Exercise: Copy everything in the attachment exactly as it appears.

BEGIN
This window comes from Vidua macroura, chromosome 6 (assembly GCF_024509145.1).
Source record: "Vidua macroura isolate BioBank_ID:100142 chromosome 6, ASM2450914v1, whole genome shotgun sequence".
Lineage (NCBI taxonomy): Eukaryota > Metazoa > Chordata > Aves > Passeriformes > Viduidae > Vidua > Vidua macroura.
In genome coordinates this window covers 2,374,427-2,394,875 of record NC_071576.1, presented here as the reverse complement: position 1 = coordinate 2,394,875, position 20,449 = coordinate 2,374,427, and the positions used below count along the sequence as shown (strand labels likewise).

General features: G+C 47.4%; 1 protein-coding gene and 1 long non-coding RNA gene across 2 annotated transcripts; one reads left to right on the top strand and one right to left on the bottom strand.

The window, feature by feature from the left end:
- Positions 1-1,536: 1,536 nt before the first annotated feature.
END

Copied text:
This window comes from Vidua macroura, chromosome 6 (assembly GCF_024509145.1).
Source record: "Vidua macroura isolate BioBank_ID:100142 chromosome 6, ASM2450914v1, whole genome shotgun sequence".
Lineage (NCBI taxonomy): Eukaryota > Metazoa > Chordata > Aves > Passeriformes > Viduidae > Vidua > Vidua macroura.
In genome coordinates this window covers 2,374,427-2,394,875 of record NC_071576.1, presented here as the reverse complement: position 1 = coordinate 2,394,875, position 20,449 = coordinate 2,374,427, and the positions used below count along the sequence as shown (strand labels likewise).

General features: G+C 47.4%; 1 protein-coding gene and 1 long non-coding RNA gene across 2 annotated transcripts; one reads left to right on the top strand and one right to left on the bottom strand.

The window, feature by feature from the left end:
- Positions 1-1,536: 1,536 nt before the first annotated feature.